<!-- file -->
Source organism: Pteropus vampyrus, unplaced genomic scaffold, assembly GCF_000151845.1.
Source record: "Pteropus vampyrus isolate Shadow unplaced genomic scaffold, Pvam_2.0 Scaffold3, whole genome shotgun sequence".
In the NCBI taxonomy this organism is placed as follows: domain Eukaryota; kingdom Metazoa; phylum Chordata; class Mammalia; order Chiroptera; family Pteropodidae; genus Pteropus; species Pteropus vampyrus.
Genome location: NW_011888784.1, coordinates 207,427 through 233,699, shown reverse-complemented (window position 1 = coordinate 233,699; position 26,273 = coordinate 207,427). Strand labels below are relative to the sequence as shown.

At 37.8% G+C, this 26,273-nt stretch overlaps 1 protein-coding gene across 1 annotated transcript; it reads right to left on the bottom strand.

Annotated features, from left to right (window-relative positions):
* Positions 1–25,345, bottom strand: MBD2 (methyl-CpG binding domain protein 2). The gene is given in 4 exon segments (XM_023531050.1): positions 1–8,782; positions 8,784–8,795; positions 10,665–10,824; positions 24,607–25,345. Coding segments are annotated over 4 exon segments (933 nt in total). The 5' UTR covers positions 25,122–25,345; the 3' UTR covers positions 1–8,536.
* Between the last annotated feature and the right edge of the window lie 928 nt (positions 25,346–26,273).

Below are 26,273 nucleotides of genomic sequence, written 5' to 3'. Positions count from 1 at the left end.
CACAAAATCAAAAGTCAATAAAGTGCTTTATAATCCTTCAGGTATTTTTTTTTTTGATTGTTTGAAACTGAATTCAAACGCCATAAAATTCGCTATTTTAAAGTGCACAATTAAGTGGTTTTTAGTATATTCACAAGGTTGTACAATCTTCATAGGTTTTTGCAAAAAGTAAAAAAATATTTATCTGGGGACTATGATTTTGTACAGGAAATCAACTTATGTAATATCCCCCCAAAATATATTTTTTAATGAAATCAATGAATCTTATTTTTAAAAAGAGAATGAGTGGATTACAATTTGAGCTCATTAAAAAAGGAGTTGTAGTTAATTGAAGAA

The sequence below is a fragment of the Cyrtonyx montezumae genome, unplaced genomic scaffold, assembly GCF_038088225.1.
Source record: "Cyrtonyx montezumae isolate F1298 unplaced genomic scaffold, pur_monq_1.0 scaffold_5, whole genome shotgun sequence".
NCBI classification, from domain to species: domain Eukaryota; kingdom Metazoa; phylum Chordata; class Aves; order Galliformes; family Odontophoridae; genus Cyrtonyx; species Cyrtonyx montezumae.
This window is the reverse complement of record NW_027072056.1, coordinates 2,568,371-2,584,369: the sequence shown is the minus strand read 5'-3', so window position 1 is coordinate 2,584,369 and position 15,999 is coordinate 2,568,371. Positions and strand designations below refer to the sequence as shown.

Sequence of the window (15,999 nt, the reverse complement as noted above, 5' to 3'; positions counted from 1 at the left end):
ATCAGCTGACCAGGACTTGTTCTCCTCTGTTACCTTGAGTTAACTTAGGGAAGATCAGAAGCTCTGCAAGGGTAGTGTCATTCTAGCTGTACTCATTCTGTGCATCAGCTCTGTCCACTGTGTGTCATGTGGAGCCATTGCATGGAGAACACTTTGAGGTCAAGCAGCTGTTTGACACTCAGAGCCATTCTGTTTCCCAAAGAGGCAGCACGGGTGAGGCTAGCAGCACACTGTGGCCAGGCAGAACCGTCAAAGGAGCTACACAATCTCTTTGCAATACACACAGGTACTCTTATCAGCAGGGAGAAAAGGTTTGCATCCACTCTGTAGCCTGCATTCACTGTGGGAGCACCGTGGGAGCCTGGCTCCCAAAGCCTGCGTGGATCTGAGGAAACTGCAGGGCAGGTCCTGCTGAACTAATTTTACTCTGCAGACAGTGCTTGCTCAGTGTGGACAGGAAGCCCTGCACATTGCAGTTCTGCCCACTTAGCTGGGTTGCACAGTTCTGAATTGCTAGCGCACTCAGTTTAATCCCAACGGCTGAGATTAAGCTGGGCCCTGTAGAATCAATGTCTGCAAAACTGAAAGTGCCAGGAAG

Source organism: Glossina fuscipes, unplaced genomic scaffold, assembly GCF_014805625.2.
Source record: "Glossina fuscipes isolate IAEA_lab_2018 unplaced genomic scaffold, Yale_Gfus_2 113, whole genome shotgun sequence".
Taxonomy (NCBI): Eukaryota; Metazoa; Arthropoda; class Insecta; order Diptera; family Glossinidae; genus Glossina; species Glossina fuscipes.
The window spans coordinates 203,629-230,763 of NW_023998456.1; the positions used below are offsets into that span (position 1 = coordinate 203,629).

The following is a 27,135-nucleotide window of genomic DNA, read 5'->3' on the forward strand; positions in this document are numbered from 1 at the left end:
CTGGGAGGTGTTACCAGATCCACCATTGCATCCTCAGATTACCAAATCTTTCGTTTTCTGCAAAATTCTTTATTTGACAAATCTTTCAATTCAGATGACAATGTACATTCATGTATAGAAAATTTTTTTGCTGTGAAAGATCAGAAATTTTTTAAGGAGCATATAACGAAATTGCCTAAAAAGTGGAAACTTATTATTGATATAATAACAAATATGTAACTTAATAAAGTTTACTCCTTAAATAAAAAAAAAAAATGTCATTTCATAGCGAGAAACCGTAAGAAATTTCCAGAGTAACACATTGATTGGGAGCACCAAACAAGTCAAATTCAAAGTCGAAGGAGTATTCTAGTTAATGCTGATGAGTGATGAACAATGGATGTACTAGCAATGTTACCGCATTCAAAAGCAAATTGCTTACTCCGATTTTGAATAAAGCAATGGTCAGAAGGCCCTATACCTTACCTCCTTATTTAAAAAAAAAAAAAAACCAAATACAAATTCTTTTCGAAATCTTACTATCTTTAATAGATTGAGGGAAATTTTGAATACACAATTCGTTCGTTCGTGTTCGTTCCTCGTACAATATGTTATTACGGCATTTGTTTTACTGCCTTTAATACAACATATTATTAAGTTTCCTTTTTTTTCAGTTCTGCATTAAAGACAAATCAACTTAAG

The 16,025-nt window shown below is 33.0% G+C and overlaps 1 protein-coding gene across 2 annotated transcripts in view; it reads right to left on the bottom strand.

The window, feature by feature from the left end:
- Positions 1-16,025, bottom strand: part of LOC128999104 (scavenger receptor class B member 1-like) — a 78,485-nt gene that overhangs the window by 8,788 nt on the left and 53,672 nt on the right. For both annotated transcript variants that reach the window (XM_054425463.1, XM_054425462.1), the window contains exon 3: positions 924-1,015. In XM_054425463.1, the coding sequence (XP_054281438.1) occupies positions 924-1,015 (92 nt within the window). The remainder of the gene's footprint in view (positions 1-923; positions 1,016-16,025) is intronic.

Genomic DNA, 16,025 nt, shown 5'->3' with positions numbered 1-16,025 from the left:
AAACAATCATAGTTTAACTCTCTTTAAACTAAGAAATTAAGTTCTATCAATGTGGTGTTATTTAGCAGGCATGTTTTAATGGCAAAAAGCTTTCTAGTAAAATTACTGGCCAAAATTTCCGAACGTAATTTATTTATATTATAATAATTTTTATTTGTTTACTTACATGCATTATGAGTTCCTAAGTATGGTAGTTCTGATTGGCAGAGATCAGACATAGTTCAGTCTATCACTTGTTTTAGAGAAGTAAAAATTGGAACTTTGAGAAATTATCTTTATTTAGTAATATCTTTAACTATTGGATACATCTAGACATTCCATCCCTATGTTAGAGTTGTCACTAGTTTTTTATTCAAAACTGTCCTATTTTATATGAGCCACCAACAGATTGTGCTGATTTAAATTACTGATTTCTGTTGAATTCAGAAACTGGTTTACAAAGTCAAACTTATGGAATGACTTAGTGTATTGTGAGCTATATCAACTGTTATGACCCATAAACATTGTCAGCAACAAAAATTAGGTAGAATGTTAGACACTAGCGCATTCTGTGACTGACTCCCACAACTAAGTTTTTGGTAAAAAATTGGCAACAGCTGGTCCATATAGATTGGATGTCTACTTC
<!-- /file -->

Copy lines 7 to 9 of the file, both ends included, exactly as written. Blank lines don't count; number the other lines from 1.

* Positions 1–25,345, bottom strand: MBD2 (methyl-CpG binding domain protein 2). The gene is given in 4 exon segments (XM_023531050.1): positions 1–8,782; positions 8,784–8,795; positions 10,665–10,824; positions 24,607–25,345. Coding segments are annotated over 4 exon segments (933 nt in total). The 5' UTR covers positions 25,122–25,345; the 3' UTR covers positions 1–8,536.
* Between the last annotated feature and the right edge of the window lie 928 nt (positions 25,346–26,273).

Below are 26,273 nucleotides of genomic sequence, written 5' to 3'. Positions count from 1 at the left end.